Thursday, 24 July 2014

Nora Batty stockings and a dash to the altar

I've just finished reading Millions Like Us, by Virginia Nicholson, which chronicles the lives of women during WW2 (read my review here).

It's a fascinating account and the result of meticulous research. The women's recollections range from the horrific to the amusing and everything in between.

It's easy to understand the famous clamour for nylons with the arrival of the GIs, when you learn that the only alternative to silk stockings (which had become almost impossible to get hold of) were those made from cotton lisle, more suited to socks than stockings.

Not only were these less hard wearing than silk, not to mention ugly, (I suspect Nora Batty knew a thing or two about them), they were impractical too. Apparently, when washed they would take up to three days to dry!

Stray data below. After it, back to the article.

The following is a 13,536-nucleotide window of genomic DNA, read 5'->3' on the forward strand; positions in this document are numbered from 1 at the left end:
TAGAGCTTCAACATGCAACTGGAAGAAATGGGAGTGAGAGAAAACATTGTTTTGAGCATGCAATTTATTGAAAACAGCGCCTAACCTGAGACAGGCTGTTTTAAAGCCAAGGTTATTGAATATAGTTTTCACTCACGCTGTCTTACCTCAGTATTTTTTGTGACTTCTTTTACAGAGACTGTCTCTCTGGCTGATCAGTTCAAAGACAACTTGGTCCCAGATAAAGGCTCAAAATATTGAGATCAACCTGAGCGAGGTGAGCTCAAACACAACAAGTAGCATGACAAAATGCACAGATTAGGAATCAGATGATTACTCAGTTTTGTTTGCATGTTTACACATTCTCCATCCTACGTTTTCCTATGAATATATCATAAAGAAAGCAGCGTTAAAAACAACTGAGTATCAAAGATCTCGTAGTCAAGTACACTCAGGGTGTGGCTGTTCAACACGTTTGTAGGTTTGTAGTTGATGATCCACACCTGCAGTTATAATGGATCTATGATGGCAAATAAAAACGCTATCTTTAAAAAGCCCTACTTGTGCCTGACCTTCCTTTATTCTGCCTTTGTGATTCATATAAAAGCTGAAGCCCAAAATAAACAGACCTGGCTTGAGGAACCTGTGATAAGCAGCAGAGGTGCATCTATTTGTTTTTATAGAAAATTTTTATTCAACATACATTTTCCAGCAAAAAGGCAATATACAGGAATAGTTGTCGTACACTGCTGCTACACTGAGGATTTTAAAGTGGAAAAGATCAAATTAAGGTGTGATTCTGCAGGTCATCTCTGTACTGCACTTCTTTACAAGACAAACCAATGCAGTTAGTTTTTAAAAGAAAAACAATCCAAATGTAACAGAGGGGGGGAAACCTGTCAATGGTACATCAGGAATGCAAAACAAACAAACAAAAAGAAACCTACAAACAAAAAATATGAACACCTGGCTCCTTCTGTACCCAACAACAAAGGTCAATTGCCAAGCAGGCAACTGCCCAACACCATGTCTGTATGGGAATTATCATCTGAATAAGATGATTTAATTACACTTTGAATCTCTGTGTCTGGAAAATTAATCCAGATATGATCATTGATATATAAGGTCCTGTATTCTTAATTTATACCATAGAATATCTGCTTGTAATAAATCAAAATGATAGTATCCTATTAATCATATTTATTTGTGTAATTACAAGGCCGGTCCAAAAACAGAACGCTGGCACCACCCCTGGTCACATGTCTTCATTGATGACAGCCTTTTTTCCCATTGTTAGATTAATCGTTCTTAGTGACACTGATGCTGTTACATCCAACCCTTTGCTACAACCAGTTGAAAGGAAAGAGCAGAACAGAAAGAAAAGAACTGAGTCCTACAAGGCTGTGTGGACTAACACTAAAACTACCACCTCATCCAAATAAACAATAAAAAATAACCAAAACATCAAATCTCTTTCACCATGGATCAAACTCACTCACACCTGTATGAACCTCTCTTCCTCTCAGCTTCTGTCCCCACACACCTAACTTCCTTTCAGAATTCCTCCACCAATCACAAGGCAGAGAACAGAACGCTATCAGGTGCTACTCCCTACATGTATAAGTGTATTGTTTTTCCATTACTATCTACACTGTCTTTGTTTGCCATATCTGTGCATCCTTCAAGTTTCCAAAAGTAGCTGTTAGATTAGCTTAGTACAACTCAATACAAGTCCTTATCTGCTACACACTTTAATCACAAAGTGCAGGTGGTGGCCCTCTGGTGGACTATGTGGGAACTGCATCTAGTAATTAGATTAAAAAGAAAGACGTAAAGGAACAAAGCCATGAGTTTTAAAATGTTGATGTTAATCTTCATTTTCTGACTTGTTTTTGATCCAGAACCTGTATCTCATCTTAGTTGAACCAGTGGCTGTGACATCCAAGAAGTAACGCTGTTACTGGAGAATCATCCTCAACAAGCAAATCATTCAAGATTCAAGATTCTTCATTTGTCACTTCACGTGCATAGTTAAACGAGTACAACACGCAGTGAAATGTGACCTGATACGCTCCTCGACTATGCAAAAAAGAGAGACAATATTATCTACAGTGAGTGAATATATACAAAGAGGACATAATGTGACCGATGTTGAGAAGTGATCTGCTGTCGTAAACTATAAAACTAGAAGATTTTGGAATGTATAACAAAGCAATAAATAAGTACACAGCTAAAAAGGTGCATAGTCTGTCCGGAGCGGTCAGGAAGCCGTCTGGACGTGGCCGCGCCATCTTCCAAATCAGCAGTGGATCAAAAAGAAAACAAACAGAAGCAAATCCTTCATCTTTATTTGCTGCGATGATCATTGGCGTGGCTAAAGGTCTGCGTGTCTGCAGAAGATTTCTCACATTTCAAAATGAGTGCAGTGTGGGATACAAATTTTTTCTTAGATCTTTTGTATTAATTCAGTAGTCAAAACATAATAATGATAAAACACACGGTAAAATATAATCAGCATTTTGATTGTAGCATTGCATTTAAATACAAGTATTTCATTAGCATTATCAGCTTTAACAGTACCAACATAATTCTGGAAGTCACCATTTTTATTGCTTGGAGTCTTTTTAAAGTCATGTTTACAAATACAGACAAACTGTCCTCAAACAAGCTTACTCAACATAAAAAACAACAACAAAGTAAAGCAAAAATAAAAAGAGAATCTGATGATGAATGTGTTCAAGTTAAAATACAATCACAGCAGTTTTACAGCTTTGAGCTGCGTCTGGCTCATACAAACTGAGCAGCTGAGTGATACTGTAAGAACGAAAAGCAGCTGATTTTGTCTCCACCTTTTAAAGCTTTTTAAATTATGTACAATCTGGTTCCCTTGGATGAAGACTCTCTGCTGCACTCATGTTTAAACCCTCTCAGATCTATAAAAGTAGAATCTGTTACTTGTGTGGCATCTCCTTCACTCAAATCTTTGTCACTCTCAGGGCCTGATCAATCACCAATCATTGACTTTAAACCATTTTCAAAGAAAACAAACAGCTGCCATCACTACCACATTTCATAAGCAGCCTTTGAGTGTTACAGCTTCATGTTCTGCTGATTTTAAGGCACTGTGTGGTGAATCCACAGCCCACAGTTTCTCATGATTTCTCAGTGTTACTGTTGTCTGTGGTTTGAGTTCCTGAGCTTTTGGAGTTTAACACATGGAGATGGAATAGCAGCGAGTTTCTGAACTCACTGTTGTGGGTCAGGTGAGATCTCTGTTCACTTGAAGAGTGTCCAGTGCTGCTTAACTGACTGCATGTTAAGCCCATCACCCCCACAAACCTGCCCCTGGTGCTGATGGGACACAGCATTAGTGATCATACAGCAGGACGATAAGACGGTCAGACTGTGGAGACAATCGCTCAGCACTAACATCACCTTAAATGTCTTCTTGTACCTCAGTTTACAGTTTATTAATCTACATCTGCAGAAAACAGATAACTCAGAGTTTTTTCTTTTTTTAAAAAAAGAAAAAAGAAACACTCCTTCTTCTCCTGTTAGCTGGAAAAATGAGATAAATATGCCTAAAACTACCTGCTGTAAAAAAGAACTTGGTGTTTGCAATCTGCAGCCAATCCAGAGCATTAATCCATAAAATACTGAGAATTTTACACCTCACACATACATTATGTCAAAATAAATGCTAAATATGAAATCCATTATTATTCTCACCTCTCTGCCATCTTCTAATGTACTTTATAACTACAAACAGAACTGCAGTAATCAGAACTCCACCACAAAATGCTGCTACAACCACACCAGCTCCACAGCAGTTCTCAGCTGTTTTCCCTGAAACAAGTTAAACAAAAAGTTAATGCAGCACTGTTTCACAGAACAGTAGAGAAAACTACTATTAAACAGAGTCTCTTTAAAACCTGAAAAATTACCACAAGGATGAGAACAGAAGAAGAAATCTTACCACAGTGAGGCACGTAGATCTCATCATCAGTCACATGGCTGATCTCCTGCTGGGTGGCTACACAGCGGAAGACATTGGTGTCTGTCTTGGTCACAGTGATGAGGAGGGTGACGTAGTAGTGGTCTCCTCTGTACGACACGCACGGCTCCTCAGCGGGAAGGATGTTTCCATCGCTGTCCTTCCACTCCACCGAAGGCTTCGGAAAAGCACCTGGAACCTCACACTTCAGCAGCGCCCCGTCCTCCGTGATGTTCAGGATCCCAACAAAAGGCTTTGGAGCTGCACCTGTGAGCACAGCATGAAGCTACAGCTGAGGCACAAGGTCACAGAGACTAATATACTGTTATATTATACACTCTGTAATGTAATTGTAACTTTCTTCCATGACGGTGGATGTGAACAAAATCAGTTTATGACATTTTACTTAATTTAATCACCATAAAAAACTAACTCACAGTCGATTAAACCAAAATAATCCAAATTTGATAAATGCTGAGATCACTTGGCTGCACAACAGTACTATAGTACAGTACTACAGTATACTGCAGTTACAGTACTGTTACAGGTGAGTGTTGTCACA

On a more uplifting note, there's the lovely story of Eileen and her RAF fiancé Victor. It was the eve of their wedding day and Eileen had gone to meet Victor off the train at Kings Cross, only to find that all leave had been cancelled. She returned home distraught, convinced that the wedding would not now take place.

But her brother and Victor's we're not so easily deterred. They borrowed a van, hared off to Victor's RAF base in Cambridge and "kidnapped" him, returning to London at break-neck speed to meet Eileen at the church for the ceremony. Wedding completed and following a hasty toast to the happy
couple, they chased back to Cambridge and smuggled Victor back into his base before he was missed!

The heart warming end to the story is that Victor survived the war and the couple went on to enjoy 49 years of marriage.


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